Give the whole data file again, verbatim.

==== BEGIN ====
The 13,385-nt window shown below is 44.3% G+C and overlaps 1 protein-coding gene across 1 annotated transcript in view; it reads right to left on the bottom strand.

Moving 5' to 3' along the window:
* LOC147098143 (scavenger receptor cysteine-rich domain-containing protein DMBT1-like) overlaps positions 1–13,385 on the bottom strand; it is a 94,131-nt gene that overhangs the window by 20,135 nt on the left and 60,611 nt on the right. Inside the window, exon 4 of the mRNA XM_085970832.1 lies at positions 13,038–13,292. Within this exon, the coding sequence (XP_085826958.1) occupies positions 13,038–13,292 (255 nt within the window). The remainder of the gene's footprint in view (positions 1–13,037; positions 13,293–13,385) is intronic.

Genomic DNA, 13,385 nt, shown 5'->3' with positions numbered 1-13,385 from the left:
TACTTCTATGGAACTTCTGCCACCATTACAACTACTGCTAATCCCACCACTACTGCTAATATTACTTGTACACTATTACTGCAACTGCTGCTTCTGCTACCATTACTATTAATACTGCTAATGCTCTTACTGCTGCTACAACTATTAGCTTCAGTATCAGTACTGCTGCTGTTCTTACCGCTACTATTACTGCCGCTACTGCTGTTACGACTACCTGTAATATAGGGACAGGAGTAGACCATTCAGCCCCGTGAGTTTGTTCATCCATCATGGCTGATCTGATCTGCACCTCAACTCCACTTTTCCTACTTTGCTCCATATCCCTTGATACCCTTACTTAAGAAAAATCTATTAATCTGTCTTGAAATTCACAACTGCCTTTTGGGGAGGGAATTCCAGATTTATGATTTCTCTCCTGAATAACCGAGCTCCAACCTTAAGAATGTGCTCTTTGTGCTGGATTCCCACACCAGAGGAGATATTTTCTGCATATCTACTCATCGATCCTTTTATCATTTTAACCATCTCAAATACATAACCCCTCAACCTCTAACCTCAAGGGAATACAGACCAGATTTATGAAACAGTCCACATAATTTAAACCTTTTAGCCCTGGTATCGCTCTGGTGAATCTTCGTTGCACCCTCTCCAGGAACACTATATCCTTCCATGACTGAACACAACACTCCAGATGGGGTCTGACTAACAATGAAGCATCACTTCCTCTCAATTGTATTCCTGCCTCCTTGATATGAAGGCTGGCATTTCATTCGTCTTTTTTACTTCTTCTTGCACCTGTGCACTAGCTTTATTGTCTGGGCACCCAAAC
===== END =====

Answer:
The 13,385-nt window shown below is 44.3% G+C and overlaps 1 protein-coding gene across 1 annotated transcript in view; it reads right to left on the bottom strand.

Moving 5' to 3' along the window:
* LOC147098143 (scavenger receptor cysteine-rich domain-containing protein DMBT1-like) overlaps positions 1–13,385 on the bottom strand; it is a 94,131-nt gene that overhangs the window by 20,135 nt on the left and 60,611 nt on the right. Inside the window, exon 4 of the mRNA XM_085970832.1 lies at positions 13,038–13,292. Within this exon, the coding sequence (XP_085826958.1) occupies positions 13,038–13,292 (255 nt within the window). The remainder of the gene's footprint in view (positions 1–13,037; positions 13,293–13,385) is intronic.

Genomic DNA, 13,385 nt, shown 5'->3' with positions numbered 1-13,385 from the left:
TACTTCTATGGAACTTCTGCCACCATTACAACTACTGCTAATCCCACCACTACTGCTAATATTACTTGTACACTATTACTGCAACTGCTGCTTCTGCTACCATTACTATTAATACTGCTAATGCTCTTACTGCTGCTACAACTATTAGCTTCAGTATCAGTACTGCTGCTGTTCTTACCGCTACTATTACTGCCGCTACTGCTGTTACGACTACCTGTAATATAGGGACAGGAGTAGACCATTCAGCCCCGTGAGTTTGTTCATCCATCATGGCTGATCTGATCTGCACCTCAACTCCACTTTTCCTACTTTGCTCCATATCCCTTGATACCCTTACTTAAGAAAAATCTATTAATCTGTCTTGAAATTCACAACTGCCTTTTGGGGAGGGAATTCCAGATTTATGATTTCTCTCCTGAATAACCGAGCTCCAACCTTAAGAATGTGCTCTTTGTGCTGGATTCCCACACCAGAGGAGATATTTTCTGCATATCTACTCATCGATCCTTTTATCATTTTAACCATCTCAAATACATAACCCCTCAACCTCTAACCTCAAGGGAATACAGACCAGATTTATGAAACAGTCCACATAATTTAAACCTTTTAGCCCTGGTATCGCTCTGGTGAATCTTCGTTGCACCCTCTCCAGGAACACTATATCCTTCCATGACTGAACACAACACTCCAGATGGGGTCTGACTAACAATGAAGCATCACTTCCTCTCAATTGTATTCCTGCCTCCTTGATATGAAGGCTGGCATTTCATTCGTCTTTTTTACTTCTTCTTGCACCTGTGCACTAGCTTTATTGTCTGGGCACCCAAAC